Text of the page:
While we do not want to start sending random emails to our customers, we feel that this will serve both the customer's needs and our own.

Wednesday, April 22, 2009

Behind the Scenes of Customer Notifications

We send notifications to our customers regarding holds, overdue items, and assumed lost items. We send these notifications by email, telephone, or US mail and it is up to the customer to choose which method they prefer.

Currently, we have about 363,000 registered customers and here is the breakdown for notification preference:

  • 13% EMAIL
  • 3% US MAIL
Telephone customers will receive a hold notification and overdue notification. Our SVA service handles this process. It will attempt to notify the customer three times. If someone answers or an answering machine answers, it will cue the recording and will count as a notification. If SVA cannot notify the customer about an overdue item, then a mail notice will be sent at the same time that all other mail notices are sent (only for overdue, not holds). If an item status changes to assumed lost, these customers are sent a US Mail notice.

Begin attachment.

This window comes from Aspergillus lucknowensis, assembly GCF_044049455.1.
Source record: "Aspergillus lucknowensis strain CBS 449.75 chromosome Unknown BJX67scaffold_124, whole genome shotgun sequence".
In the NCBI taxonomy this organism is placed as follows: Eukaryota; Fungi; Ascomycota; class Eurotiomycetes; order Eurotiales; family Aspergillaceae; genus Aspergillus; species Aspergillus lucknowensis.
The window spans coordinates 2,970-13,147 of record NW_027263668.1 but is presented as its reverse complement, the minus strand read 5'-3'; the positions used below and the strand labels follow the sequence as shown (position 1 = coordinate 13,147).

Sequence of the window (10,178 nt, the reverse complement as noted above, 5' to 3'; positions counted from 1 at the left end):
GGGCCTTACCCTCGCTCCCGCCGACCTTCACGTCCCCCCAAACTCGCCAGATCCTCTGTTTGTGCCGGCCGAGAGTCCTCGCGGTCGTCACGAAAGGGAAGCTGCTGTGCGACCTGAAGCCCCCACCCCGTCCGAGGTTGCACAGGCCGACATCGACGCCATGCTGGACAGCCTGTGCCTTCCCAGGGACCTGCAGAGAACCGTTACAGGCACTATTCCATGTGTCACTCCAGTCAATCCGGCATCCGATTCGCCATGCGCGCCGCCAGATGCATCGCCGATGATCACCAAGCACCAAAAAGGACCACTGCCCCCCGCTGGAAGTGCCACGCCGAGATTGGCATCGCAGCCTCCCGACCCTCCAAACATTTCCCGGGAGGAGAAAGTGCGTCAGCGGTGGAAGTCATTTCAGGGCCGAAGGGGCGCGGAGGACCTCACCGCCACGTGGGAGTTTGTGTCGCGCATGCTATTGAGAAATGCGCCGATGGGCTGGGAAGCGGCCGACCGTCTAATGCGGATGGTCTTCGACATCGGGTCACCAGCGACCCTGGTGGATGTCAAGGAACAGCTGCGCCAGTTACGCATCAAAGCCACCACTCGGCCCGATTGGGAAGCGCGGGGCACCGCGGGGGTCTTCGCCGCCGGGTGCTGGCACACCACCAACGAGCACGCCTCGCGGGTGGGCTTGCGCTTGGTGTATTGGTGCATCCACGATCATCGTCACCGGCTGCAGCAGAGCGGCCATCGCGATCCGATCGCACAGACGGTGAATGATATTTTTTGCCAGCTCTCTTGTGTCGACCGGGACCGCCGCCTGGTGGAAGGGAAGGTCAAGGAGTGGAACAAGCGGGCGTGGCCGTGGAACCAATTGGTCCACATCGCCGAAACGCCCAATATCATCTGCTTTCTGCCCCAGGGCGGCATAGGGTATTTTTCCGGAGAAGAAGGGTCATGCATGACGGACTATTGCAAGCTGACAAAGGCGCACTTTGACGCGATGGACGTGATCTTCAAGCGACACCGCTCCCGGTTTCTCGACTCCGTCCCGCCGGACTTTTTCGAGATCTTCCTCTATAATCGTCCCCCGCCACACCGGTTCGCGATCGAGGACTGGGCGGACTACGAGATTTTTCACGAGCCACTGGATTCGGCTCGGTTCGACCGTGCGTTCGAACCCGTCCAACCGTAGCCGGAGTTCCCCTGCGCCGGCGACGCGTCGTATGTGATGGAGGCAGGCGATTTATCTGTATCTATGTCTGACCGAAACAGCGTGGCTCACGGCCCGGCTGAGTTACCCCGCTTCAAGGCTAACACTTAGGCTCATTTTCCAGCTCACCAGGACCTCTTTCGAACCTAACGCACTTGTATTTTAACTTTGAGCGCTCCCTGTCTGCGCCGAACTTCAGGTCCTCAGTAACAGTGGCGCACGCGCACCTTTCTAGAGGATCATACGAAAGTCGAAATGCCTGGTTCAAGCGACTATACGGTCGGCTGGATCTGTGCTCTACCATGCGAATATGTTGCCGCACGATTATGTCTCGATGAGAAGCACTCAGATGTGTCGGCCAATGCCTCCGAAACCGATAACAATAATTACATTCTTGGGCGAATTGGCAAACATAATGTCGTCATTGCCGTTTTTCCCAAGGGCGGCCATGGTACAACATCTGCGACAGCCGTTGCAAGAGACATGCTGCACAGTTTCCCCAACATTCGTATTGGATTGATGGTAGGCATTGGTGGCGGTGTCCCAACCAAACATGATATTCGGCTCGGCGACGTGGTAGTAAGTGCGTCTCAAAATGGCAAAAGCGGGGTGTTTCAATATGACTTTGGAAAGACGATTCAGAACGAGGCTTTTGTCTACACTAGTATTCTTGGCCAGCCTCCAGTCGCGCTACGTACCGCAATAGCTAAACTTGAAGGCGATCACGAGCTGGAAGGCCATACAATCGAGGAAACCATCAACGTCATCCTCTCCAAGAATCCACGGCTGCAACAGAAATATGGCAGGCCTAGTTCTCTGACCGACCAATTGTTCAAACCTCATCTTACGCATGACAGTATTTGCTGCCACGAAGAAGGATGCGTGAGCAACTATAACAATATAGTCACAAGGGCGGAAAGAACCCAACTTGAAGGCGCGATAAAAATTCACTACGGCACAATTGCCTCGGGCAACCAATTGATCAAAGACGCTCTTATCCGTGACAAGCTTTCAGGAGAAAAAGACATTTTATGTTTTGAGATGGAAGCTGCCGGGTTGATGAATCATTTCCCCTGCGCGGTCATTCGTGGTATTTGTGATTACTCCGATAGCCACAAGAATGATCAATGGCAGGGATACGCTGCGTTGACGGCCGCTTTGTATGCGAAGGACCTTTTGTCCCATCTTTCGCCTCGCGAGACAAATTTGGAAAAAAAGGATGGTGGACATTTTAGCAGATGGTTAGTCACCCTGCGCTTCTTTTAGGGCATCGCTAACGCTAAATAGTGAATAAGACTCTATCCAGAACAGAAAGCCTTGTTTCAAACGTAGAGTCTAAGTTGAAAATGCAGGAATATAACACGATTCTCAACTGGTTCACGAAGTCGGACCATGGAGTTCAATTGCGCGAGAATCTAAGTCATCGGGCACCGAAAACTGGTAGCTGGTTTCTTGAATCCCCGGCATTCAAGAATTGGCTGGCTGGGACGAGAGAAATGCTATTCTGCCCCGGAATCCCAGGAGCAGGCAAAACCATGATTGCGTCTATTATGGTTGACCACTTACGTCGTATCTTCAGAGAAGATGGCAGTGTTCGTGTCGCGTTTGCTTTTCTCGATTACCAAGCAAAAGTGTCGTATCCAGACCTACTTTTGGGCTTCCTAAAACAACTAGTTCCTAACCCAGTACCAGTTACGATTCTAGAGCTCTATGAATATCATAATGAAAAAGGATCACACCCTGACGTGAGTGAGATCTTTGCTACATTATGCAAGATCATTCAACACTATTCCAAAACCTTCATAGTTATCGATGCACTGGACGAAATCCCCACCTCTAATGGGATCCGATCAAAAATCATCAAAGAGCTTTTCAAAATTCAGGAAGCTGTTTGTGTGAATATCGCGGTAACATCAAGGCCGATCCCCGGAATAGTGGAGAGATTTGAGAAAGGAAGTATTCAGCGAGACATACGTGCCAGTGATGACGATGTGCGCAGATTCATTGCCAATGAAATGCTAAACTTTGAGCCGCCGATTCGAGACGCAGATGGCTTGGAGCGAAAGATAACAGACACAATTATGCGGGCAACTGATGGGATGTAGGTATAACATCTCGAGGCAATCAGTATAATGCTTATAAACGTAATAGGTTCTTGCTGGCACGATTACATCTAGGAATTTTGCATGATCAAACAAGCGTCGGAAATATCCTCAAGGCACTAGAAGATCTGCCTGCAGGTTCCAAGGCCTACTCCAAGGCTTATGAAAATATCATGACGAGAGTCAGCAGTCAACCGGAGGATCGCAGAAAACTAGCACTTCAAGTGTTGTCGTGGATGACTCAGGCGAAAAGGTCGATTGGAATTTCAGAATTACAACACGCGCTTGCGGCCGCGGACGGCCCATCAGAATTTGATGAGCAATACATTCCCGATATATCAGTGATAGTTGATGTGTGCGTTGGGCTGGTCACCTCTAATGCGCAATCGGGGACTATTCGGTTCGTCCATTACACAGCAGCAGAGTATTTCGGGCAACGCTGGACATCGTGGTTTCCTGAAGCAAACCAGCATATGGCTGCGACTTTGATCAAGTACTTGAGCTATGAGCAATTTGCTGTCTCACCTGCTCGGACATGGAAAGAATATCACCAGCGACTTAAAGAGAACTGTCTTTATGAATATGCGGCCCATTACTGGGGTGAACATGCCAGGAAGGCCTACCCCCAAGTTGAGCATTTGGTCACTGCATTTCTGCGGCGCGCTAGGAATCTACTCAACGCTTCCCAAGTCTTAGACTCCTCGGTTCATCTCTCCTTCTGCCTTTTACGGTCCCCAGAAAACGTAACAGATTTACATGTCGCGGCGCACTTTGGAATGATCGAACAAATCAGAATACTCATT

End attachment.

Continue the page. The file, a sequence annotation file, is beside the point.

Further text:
Email customers receive several notifications since it is so much easier to send emails. They receive a hold notification on the day the hold becomes available. If the item has not been picked up after four days, they receive another email. They also receive an email three days prior to an item being overdue, three days after the item is overdue, and ten days after the item is overdue. If an item status changes to assumed lost, these customers are sent a US Mail notice.

US Mail customers receive only one overdue notice, and that is all. They do not receive hold notifications. They will also receive, via US Mail, any assumed lost notices.

Monday, April 13, 2009